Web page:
I love this photo and I think it would hit different if I was smiling.
Sometimes the outfit vibes differently with a certain facial expression.
Sometimes I choose a resting facial expression to leave one’s interpretation of what I am thinking or feeling up to someone else. It’s not uncommon in lingerie photos.
I like all three of these photos a lot. And I think they would be very different if I was smiley in them.
But the last photo shoot taught me that yes, some photos look really good with a more neutral expression but almost every one of those pictures are completely entwined with what I am wearing. Lingerie, leather… outfits that convey domination or seduction tend to work without a smile but a pretty floral bodycon dress or a gown? Mmmm… not so much.
Look at these two photos.
Hate the photo on the left. HAAAAAATE it. And if I wasn’t using this photo to prove a point it would never see the light of day. My shoulders looked hunched for one, but the neutral expression just doesn’t work with this dress. The dress is cute, it’s flirty… I love wearing it. My facial expression, my body language should reflect that… similar to how my facial expression and body language reflects leather or lingerie.
I post a LOT of photos and the reality is that I upload just a fraction of what is taken and what I have saved on my hard drive. There are some really great pictures in terms of lighting, composition, outfits… but the picture is spoiled by my face. Er, facial expression.
I am not saying that all the men who tell me that I would look cuter if I smiled are correct. It’s not that simple. What I am realizing is that like a color of a dress or the style of an outfit some things, including facial expressions, work for some girls and not so much for others. Very, very, VERY few pictures (in a relative sense) where I am not smiling WORK compared to photos where I am expressing how happy I really am when I am wearing a cute dress and feeling like a supermodel for a few hours.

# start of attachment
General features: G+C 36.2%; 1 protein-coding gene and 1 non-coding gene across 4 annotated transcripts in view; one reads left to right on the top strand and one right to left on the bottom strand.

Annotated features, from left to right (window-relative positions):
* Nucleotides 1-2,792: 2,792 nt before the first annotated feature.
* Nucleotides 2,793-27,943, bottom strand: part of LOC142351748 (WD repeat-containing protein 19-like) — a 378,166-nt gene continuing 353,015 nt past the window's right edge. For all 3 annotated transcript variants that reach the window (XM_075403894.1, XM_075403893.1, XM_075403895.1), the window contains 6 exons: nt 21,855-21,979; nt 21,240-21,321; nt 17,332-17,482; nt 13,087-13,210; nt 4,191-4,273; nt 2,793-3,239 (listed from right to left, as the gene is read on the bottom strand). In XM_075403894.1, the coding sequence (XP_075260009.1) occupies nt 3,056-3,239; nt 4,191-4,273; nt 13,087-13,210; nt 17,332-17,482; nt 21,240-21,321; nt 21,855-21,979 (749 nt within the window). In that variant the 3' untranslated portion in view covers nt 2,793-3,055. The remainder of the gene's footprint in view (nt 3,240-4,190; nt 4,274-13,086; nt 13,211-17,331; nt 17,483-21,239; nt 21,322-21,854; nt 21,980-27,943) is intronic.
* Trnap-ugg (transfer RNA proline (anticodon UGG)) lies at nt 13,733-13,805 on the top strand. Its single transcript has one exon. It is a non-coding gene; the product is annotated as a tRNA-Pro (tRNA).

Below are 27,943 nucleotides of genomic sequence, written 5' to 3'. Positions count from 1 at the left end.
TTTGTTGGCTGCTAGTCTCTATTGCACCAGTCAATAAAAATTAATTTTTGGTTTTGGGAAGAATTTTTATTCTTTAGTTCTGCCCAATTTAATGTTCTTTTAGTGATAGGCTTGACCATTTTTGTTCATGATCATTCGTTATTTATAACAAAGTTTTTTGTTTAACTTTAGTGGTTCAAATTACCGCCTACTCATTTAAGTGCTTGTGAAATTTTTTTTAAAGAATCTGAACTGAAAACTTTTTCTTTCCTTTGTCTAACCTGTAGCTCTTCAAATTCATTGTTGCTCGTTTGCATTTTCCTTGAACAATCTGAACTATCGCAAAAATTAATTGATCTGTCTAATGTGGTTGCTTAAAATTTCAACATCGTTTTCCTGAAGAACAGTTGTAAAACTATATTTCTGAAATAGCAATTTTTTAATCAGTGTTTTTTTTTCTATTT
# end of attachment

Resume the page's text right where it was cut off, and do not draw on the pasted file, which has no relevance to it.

I think almost every dress, every stiletto, everything in my closet (or in my storage… still unpacking all of my clothes after the move…) has a story. Some are more interesting than others.
Shopping can be cathartic. It’s not unusual for me to buy an outfit BECAUSE of SOMETHING.
“I’m having a good day! Let’s buy a dress to celebrate!”
“I’m having a bad day! Let’s buy a dress to turn things around!”
“It’s Tuesday! Let’s buy a dress!”
And so on. It usually doesn’t take much.
A few months ago I finished a very annoying day at work and had to run some very annoying errands I had been putting off. I was feeling kinda bitchy about EVERYTHING. I get a lot of emails from my favorite websites announcing sales or new products and The Breast Form Store added some new dresses to their site.
The accompanying photo in their email showed a Very Cute Dress with a pair of pink heels. It was like… this email was made for me. An outfit can often inspire a moment that I want to have. After an annoying day at work this outfit made me want to get dolled up and spend the day en femme and take a break from angry bosses and pointless daily reports.
I ordered the dress from the parking lot of one of the places I was running an errand to and a few days later this cute dress was delivered.
I had an upcoming photo shoot (big shock, right?) but between my makeover and when I had to be at the studio I did a little shopping (another big shock!) and guess what?? This dress + shopping was exactly what I needed. And yes, I paired it with pink heels.